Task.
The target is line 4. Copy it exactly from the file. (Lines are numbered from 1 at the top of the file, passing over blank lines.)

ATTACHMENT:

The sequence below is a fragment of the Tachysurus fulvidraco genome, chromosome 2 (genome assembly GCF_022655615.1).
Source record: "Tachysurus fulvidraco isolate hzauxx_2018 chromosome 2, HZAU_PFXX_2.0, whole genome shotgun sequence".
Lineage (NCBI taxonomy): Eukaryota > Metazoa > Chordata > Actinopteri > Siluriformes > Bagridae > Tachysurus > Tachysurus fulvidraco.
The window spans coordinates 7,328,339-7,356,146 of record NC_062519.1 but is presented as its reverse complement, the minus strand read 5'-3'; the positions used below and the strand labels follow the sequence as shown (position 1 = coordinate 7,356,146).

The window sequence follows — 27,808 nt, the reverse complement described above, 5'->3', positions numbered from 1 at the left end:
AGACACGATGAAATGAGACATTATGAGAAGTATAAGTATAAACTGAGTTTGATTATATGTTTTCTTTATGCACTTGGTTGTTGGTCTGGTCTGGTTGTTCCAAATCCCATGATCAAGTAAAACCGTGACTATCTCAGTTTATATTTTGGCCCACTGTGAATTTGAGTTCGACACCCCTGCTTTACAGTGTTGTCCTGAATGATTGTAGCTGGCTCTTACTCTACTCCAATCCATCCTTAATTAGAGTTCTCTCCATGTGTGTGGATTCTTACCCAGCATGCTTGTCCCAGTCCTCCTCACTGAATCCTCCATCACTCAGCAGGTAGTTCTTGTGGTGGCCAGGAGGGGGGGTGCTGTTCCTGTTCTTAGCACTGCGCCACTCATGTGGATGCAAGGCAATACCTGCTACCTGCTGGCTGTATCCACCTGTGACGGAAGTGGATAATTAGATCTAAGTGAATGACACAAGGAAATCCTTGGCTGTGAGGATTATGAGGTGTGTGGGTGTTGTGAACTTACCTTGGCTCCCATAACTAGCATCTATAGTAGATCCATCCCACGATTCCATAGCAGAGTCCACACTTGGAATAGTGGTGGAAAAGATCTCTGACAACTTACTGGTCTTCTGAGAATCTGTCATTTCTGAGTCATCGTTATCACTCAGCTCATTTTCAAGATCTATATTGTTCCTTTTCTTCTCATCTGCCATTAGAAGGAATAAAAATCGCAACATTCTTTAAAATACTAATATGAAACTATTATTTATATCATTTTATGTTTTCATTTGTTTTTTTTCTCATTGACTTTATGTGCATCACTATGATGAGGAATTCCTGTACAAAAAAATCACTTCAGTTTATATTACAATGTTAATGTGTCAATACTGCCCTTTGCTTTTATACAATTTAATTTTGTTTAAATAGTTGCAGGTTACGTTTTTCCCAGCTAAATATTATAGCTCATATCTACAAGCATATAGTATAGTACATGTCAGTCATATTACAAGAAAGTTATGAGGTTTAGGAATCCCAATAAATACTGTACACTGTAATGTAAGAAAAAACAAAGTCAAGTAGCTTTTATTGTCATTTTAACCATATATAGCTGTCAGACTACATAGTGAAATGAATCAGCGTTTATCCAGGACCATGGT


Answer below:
The window spans coordinates 7,328,339-7,356,146 of record NC_062519.1 but is presented as its reverse complement, the minus strand read 5'-3'; the positions used below and the strand labels follow the sequence as shown (position 1 = coordinate 7,356,146).